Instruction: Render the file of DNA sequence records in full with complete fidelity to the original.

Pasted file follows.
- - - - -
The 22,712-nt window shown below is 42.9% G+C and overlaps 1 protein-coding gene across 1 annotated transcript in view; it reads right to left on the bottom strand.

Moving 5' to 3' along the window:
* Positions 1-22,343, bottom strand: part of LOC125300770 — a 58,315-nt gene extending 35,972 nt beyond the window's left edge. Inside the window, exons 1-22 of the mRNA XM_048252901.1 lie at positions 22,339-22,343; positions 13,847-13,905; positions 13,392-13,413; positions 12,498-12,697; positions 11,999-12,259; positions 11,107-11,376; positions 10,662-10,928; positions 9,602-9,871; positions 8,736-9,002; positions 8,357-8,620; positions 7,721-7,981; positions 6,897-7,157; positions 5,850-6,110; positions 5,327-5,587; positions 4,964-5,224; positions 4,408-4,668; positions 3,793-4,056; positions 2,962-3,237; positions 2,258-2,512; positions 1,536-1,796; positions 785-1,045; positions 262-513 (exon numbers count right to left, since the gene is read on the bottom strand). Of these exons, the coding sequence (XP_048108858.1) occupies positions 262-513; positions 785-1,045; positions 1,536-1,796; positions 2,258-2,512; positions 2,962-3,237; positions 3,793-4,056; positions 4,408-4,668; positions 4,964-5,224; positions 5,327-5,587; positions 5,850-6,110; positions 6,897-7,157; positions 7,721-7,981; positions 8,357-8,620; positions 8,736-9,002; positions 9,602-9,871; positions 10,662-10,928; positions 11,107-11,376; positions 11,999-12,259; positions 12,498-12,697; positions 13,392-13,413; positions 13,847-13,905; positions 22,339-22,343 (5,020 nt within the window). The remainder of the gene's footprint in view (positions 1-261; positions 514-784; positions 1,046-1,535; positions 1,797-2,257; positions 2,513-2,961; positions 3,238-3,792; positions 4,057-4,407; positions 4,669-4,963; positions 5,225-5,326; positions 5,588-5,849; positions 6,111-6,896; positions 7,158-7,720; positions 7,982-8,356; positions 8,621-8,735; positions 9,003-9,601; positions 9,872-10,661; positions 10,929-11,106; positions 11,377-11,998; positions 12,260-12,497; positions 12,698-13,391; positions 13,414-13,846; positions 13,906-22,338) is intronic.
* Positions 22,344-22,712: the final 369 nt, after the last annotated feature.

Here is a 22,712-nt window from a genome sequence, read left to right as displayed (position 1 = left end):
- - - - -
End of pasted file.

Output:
The 22,712-nt window shown below is 42.9% G+C and overlaps 1 protein-coding gene across 1 annotated transcript in view; it reads right to left on the bottom strand.

Moving 5' to 3' along the window:
* Positions 1-22,343, bottom strand: part of LOC125300770 — a 58,315-nt gene extending 35,972 nt beyond the window's left edge. Inside the window, exons 1-22 of the mRNA XM_048252901.1 lie at positions 22,339-22,343; positions 13,847-13,905; positions 13,392-13,413; positions 12,498-12,697; positions 11,999-12,259; positions 11,107-11,376; positions 10,662-10,928; positions 9,602-9,871; positions 8,736-9,002; positions 8,357-8,620; positions 7,721-7,981; positions 6,897-7,157; positions 5,850-6,110; positions 5,327-5,587; positions 4,964-5,224; positions 4,408-4,668; positions 3,793-4,056; positions 2,962-3,237; positions 2,258-2,512; positions 1,536-1,796; positions 785-1,045; positions 262-513 (exon numbers count right to left, since the gene is read on the bottom strand). Of these exons, the coding sequence (XP_048108858.1) occupies positions 262-513; positions 785-1,045; positions 1,536-1,796; positions 2,258-2,512; positions 2,962-3,237; positions 3,793-4,056; positions 4,408-4,668; positions 4,964-5,224; positions 5,327-5,587; positions 5,850-6,110; positions 6,897-7,157; positions 7,721-7,981; positions 8,357-8,620; positions 8,736-9,002; positions 9,602-9,871; positions 10,662-10,928; positions 11,107-11,376; positions 11,999-12,259; positions 12,498-12,697; positions 13,392-13,413; positions 13,847-13,905; positions 22,339-22,343 (5,020 nt within the window). The remainder of the gene's footprint in view (positions 1-261; positions 514-784; positions 1,046-1,535; positions 1,797-2,257; positions 2,513-2,961; positions 3,238-3,792; positions 4,057-4,407; positions 4,669-4,963; positions 5,225-5,326; positions 5,588-5,849; positions 6,111-6,896; positions 7,158-7,720; positions 7,982-8,356; positions 8,621-8,735; positions 9,003-9,601; positions 9,872-10,661; positions 10,929-11,106; positions 11,377-11,998; positions 12,260-12,497; positions 12,698-13,391; positions 13,414-13,846; positions 13,906-22,338) is intronic.
* Positions 22,344-22,712: the final 369 nt, after the last annotated feature.

Here is a 22,712-nt window from a genome sequence, read left to right as displayed (position 1 = left end):